Other defendants in the case [besides ExxonMobil, BP America and Chevron] included ConocoPhillips, Royal Dutch Shell, the AES Corp., Duke Energy Corp., and Edison International”
Wayne State University’s Peter Henning writes that in the US, “much of the effort to police corporate misconduct seems to have been shifted to lawyers retained by the companies under investigation”:
“Companies would prefer not to conduct an investigation at all. But having a law firm they hired overseeing the inquiry means they can maintain control over information, and minimize any surprises.
When lawyers report their conclusions, are they free from bias about the company that is also paying their bills?”
Gorillas over profits
Reuters reports that the UK government has expressed its opposition to a British company exploring for oil in the Democratic Republic of Congo’s Virunga National Park:
“ ‘We have informed Soco and urge the government of DR Congo to fully respect the international conventions to which it is signatory,’ a foreign office spokesperson said in a statement seen by Reuters.
‘Foreign investments in sectors such as hydrocarbons … can play a vital role in boosting development of the DRC … Such investment needs to be done responsibly and sustainably, in compliance with local law and conforming to international standards,’ the statement said.”
Former Australian foreign minister Gareth Evans describes the latest news regarding the global nuclear disarmament process as “bleak”:
“There are those who will say that it is naïve to want a world free of nuclear weapons, much less to think that it can be achieved. But it is not naïve to be concerned about the most indiscriminately inhumane weapons of destruction ever invented – 23,000 of which still exist – with a combined destructive capability of 150,000 Hiroshima bombs. And it is not naïve to believe that non-proliferation and disarmament are inextricably connected: that so long as any state retains nuclear weapons, others will want them.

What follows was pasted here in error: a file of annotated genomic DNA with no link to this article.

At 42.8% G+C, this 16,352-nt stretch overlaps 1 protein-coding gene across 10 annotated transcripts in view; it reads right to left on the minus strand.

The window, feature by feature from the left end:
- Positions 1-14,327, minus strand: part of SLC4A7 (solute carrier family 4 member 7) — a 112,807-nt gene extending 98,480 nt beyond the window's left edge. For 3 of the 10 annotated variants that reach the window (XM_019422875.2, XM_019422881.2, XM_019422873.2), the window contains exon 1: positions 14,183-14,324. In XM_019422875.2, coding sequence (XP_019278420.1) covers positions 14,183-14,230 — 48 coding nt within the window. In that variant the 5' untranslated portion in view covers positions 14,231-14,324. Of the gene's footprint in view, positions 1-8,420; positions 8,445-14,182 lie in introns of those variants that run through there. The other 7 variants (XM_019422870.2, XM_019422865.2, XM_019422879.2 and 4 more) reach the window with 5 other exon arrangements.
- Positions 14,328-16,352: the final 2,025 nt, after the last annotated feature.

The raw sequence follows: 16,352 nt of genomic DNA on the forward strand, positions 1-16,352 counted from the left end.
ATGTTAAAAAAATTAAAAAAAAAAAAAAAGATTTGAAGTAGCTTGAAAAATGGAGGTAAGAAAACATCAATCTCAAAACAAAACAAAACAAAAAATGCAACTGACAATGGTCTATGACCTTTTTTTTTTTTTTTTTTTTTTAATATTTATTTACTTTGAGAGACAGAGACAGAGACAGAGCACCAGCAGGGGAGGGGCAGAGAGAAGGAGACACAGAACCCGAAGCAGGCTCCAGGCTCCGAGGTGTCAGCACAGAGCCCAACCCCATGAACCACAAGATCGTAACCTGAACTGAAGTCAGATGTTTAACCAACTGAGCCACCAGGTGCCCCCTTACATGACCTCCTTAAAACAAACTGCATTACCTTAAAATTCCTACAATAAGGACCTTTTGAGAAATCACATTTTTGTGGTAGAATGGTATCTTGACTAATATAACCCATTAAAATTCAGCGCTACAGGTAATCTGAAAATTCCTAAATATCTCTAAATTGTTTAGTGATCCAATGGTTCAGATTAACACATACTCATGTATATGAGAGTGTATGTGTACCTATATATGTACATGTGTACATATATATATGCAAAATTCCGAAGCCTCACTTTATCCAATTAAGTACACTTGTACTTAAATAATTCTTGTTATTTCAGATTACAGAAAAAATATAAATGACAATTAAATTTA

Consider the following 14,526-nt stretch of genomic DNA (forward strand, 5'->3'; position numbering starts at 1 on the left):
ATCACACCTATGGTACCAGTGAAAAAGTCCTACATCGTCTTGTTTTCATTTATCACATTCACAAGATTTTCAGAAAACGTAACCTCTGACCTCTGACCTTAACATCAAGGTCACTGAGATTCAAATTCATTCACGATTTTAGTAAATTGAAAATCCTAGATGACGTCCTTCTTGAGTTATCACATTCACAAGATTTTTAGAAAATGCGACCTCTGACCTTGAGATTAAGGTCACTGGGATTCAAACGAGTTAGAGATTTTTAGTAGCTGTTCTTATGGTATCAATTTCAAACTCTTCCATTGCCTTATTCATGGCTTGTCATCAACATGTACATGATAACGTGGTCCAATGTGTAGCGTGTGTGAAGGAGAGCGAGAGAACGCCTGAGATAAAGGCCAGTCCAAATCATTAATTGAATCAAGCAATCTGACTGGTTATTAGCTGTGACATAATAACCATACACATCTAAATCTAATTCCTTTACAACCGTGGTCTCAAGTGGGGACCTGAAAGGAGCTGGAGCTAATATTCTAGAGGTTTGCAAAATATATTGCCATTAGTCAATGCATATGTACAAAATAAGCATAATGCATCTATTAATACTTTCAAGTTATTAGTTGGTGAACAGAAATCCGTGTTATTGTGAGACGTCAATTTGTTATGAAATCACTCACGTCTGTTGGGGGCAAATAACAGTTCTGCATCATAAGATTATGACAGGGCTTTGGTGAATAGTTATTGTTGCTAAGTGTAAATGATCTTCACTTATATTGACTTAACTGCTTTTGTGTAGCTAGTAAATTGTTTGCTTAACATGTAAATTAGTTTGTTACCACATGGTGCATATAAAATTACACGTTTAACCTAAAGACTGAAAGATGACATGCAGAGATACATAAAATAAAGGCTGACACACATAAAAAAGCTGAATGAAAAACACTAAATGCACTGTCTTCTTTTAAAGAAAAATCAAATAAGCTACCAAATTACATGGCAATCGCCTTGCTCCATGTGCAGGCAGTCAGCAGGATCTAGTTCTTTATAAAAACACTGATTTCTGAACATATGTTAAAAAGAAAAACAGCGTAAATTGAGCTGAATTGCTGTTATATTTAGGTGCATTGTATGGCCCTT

The genuinely naïve – or ignorant – position is to believe that statesmanship and foolproof controls, rather than sheer dumb luck, have enabled the world to go almost seven decades without a nuclear-weapons catastrophe. It is not naïve to believe that nuclear deterrence is both fragile operationally, and of thoroughly dubious utility in sustaining the peace. Nor is it naïve to believe that even if nuclear weapons cannot be un-invented, they can ultimately be outlawed.”
The UN News Centre reports that the President of the Dominican Republic, Danilo Medina Sanchez, has criticized the continued use of “ ‘one-dimensional measurements’ centred on monetary income” for assessing a country’s development:
“He noted that the ‘optimism’ of international poverty measures does not seem to agree with the perception of many people around the world, who feel that the growth in gross domestic product has done nothing to lessen their sense of despair, nor, in particular, discontent among youth, who are not finding decent jobs.”